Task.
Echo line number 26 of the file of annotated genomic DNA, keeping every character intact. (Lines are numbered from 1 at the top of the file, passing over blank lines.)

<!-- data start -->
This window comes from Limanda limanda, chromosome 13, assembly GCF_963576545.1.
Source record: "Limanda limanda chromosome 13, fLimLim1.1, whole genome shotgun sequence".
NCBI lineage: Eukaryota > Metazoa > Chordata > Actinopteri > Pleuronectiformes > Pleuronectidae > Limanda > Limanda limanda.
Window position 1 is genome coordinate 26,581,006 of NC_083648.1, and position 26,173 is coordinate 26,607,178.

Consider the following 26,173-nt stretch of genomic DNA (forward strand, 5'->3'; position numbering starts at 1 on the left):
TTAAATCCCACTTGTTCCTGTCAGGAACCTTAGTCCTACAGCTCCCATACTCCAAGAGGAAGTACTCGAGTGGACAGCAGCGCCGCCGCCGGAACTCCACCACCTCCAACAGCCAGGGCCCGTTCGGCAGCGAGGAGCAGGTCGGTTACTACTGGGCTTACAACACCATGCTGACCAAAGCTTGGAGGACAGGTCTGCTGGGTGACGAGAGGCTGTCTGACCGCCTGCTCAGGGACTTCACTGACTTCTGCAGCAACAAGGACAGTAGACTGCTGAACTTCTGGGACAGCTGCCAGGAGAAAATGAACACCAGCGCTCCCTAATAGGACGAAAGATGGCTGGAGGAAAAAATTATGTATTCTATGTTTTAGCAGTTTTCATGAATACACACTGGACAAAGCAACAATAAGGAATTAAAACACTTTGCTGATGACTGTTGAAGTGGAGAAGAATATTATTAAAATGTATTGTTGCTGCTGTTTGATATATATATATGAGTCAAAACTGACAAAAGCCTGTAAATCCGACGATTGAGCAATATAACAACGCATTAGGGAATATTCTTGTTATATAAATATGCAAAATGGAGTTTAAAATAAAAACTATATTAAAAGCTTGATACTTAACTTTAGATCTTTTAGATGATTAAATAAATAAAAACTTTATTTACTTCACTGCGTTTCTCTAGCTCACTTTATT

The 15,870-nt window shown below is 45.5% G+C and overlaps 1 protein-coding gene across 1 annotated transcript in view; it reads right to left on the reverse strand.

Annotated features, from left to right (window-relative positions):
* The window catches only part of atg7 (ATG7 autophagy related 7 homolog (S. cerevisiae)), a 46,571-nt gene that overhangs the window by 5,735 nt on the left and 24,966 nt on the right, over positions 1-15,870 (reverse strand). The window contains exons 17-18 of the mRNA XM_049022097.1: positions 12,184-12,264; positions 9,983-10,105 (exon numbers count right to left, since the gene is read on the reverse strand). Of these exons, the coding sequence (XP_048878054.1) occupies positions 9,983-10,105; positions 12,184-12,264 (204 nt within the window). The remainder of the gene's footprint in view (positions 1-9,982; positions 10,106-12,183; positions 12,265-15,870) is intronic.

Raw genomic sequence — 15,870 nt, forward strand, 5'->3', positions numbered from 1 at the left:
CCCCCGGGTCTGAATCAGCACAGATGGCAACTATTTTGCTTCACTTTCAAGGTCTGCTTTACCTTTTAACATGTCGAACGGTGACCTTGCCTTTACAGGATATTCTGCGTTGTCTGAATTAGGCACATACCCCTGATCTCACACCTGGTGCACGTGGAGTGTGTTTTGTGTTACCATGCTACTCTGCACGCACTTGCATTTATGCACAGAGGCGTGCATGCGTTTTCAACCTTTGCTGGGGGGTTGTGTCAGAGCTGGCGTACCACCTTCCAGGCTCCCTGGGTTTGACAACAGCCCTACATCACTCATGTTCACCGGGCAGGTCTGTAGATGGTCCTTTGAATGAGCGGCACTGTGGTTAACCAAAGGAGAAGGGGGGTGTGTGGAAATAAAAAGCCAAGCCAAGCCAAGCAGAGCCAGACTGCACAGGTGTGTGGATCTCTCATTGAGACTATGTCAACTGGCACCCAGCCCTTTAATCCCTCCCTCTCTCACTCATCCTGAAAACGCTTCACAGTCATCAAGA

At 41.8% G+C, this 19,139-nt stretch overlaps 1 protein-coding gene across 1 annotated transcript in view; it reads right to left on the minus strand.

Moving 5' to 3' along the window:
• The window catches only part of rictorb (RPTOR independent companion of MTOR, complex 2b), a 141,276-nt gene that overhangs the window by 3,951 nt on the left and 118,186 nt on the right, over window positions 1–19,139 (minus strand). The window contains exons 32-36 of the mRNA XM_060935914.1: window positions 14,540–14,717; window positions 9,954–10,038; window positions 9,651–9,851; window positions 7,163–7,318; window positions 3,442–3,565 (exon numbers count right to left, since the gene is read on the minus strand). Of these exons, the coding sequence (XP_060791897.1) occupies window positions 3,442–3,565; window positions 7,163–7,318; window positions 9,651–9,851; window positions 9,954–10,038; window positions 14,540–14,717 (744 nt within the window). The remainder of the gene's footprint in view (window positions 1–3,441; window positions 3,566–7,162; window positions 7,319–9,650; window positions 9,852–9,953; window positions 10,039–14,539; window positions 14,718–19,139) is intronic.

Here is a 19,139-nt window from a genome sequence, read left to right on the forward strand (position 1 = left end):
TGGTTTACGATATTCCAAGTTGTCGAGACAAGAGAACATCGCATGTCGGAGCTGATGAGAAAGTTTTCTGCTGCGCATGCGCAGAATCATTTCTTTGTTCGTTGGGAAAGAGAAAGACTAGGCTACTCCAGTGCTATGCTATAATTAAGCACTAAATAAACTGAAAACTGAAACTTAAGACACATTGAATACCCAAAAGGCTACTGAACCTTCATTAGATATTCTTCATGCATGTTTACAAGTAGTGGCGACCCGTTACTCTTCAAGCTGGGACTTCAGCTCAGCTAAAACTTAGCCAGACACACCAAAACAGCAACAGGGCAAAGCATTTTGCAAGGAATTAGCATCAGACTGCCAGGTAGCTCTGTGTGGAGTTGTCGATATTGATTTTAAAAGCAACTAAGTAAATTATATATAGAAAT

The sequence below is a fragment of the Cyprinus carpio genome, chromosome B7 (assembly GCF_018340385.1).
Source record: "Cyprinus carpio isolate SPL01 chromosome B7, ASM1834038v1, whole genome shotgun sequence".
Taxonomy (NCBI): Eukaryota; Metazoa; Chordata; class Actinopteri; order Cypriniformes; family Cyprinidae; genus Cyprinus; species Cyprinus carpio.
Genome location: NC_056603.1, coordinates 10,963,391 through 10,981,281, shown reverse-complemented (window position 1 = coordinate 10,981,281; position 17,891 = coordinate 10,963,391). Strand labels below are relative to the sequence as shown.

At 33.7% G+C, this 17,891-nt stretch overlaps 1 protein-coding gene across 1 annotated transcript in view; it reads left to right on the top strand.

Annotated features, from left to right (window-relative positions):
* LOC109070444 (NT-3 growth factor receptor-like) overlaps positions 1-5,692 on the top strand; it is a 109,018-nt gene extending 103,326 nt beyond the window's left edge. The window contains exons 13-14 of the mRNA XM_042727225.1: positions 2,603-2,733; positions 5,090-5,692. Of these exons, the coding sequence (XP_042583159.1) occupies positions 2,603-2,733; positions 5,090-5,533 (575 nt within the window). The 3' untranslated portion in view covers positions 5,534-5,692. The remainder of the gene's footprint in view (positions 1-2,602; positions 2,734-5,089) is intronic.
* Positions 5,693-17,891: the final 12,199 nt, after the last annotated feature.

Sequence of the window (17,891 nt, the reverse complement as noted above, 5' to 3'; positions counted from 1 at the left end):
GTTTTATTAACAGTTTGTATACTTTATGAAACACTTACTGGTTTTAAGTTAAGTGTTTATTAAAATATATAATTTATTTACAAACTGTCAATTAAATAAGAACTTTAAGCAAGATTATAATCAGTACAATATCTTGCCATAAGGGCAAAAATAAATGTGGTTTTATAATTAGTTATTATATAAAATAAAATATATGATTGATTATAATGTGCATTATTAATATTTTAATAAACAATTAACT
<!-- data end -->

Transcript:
GTTTTATTAACAGTTTGTATACTTTATGAAACACTTACTGGTTTTAAGTTAAGTGTTTATTAAAATATATAATTTATTTACAAACTGTCAATTAAATAAGAACTTTAAGCAAGATTATAATCAGTACAATATCTTGCCATAAGGGCAAAAATAAATGTGGTTTTATAATTAGTTATTATATAAAATAAAATATATGATTGATTATAATGTGCATTATTAATATTTTAATAAACAATTAACT